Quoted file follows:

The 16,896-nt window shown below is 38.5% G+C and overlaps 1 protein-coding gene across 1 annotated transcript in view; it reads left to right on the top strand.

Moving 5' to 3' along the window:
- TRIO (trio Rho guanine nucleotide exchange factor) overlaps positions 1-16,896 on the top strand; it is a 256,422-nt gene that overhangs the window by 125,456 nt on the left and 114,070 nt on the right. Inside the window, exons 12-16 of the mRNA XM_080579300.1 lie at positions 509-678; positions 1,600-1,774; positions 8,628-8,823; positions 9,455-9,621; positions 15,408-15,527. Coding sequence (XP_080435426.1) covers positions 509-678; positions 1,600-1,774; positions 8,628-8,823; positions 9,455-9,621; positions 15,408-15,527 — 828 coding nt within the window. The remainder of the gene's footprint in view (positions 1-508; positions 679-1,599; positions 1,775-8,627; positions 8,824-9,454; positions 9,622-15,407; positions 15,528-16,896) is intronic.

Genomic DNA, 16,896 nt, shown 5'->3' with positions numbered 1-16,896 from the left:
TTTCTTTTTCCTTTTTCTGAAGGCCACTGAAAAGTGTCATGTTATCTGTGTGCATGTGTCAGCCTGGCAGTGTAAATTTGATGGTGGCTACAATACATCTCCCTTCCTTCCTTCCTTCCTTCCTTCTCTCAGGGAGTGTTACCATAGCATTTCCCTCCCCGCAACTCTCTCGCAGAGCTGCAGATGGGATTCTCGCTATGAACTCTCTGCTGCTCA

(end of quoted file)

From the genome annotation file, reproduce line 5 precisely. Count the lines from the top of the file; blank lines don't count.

TTTCTTTTTCCTTTTTCTGAAGGCCACTGAAAAGTGTCATGTTATCTGTGTGCATGTGTCAGCCTGGCAGTGTAAATTTGATGGTGGCTACAATACATCTCCCTTCCTTCCTTCCTTCCTTCCTTCTCTCAGGGAGTGTTACCATAGCATTTCCCTCCCCGCAACTCTCTCGCAGAGCTGCAGATGGGATTCTCGCTATGAACTCTCTGCTGCTCA